Forum for Science, Industry and Business

Sponsored by:     3M 
Search our Site:

 

NO solution to high salt intake

08.04.2002


Nitric oxide, normally toxic at high concentrations, is now known to be involved in a number of functions within the nervous system of many animals. New research being presented today at the Society for Experimental Biology conference reveals for the first time that nitric oxide is also present within the neurosecretory system of fish and may help them cope with changes in environmental salinity.



Within the mammalian nervous system it was thought that nerve cells communicated exclusively using `traditional` neurotransmitters - small peptide molecules which travel between nerve cells binding to their surface and causing them to become electrically excited. It is now believed that a new class of transmitter exists - nitric oxide (NO). As a gas, NO is able to penetrate the cell and act directly within it, modulating its activity and allowing a rapid reaction to environmental change. This transmitter has been implicated in a variety of nervous functions from olfaction -the sense of smell - to hormone release.

The presence and activity of nitric oxide has, in the last 10 years, been demonstrated in almost every species of animal, says Dr Carla Cioni of `La Sapienza` University, Rome. At the conference in Swansea, Dr Cioni will show that NO may play a role within the neurosecretory system of fish. Fish possess two neurosecretory systems - essentially nerve cells which are able to release hormones - in the brain and, strangely, the tail. The system in the tail is known as the urophysis and produces urotensins. These proteins are released into the blood and cause circulatory changes which may help the fish to cope with changes in salinity.


Dr Cioni, and colleague Dr Bordieri, have been able to identify the presence of a specific enzyme, neuronal NO synthase, within these cells. This enzyme plays a crucial role in producing nitric oxide. Dr Cioni suggests that the production of this gas may modulate the release of urotensins into the bloodstream thus altering their concentration within the blood and their effect on blood pressure. Support for this theory has come from collaborative work with British scientists. It seems that the electrical (nervous) activity of the fish`s neurosecretory cells can be altered artificially by adding, or removing NO. In the presence of excess NO activity increases, and in its absence it decreases, lending considerable support to Dr Cioni`s theory.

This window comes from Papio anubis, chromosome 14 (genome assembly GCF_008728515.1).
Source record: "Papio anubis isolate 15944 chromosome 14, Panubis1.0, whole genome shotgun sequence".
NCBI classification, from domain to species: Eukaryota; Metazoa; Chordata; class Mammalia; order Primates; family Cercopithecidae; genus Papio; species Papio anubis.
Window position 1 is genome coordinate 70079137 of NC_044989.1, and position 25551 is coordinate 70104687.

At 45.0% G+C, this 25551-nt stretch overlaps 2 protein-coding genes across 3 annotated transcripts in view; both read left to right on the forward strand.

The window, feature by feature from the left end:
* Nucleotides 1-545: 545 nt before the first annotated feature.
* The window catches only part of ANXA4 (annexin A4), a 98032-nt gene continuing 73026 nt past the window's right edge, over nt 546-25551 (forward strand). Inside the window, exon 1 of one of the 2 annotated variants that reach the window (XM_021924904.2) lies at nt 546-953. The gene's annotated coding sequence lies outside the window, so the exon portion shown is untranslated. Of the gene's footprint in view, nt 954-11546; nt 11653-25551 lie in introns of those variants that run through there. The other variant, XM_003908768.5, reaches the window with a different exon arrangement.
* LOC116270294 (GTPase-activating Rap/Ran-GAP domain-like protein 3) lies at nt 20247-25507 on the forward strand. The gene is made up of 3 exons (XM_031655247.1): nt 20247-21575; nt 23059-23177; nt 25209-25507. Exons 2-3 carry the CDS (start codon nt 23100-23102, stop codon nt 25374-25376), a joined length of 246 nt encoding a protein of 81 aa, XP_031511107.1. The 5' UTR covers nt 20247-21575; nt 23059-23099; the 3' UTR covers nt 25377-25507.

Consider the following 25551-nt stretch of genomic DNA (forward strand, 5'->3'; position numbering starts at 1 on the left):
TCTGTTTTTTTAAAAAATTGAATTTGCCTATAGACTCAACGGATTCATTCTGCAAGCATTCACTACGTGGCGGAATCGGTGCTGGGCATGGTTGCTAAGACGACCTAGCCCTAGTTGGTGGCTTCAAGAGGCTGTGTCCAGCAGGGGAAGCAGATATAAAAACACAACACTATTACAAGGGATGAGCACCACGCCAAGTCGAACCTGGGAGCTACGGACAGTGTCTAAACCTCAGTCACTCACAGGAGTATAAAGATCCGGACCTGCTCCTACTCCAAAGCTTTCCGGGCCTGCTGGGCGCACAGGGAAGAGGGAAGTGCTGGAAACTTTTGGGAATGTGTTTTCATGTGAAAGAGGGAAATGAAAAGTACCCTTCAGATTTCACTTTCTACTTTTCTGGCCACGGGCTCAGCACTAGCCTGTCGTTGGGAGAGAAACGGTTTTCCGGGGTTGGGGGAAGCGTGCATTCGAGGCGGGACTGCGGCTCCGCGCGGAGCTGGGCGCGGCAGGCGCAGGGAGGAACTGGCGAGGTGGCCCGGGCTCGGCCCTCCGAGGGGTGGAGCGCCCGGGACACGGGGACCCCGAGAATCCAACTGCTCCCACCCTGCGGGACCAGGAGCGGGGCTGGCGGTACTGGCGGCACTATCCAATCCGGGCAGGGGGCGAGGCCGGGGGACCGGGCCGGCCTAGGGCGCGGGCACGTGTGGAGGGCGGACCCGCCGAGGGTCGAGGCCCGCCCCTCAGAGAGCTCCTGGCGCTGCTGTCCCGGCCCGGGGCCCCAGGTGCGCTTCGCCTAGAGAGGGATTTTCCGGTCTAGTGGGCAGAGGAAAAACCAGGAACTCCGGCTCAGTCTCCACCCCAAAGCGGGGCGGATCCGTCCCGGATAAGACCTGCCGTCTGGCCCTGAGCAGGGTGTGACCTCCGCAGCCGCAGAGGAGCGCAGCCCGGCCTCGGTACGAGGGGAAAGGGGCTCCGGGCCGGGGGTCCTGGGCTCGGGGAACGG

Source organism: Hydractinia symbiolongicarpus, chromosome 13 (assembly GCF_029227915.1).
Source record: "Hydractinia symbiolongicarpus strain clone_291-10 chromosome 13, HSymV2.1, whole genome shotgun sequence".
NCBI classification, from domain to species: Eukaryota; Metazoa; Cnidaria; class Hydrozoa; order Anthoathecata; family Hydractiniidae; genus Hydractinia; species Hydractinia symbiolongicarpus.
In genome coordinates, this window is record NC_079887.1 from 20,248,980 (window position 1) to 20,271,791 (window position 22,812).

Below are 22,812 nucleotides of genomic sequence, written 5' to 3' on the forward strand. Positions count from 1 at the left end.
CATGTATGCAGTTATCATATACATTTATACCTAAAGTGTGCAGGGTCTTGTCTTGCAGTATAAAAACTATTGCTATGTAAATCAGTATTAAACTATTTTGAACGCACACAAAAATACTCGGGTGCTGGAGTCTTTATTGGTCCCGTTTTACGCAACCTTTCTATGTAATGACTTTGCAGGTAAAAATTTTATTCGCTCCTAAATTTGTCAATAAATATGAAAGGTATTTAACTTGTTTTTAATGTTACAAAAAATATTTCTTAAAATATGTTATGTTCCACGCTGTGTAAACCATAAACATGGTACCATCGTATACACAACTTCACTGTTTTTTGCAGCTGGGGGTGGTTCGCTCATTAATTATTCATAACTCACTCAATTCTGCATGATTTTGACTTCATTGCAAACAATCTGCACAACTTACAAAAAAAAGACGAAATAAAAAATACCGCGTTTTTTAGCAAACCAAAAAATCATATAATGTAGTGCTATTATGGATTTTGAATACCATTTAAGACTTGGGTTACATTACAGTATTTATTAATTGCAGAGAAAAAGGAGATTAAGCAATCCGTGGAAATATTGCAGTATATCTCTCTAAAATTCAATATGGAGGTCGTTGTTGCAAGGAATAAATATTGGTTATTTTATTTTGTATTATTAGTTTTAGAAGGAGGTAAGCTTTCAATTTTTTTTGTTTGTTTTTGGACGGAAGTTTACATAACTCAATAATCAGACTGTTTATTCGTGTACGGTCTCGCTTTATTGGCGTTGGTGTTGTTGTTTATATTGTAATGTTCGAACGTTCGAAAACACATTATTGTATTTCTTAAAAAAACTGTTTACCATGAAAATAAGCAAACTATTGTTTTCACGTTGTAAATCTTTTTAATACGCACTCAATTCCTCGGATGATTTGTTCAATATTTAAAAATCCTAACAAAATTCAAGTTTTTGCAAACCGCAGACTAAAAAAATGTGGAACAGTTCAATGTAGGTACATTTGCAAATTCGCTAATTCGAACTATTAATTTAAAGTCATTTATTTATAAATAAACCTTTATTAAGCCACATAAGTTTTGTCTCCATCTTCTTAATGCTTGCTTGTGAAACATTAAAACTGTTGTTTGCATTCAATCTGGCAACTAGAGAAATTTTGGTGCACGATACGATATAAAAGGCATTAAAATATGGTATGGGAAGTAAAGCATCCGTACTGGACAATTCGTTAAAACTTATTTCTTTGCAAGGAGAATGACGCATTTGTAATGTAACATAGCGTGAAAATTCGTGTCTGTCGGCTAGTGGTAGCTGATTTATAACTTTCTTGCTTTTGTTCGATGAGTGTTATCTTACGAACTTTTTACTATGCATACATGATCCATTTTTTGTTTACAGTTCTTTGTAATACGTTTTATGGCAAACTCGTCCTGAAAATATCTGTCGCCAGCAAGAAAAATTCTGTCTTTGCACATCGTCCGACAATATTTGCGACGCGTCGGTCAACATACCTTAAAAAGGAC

"The next stage of our research to determine whether NO is directly involved in salinity regulation, where fish adjust to varying salinity as they move through different waters. But it seems clear that the NO system is a virtually universal phenomenon within the nervous systems of animals."

Jenny Gimpel | alphagalileo

More articles from Life Sciences:

nachricht The first genome of a coral reef fish
29.09.2016 | King Abdullah University of Science and Technology

nachricht New switch decides between genome repair and death of cells
27.09.2016 | University of Cologne - Universität zu Köln

All articles from Life Sciences >>>

The most recent press releases about innovation >>>

Die letzten 5 Focus-News des innovations-reports im Überblick:

Im Focus: New welding process joins dissimilar sheets better

Friction stir welding is a still-young and thus often unfamiliar pressure welding process for joining flat components and semi-finished components made of light metals.
Scientists at the University of Stuttgart have now developed two new process variants that will considerably expand the areas of application for friction stir welding.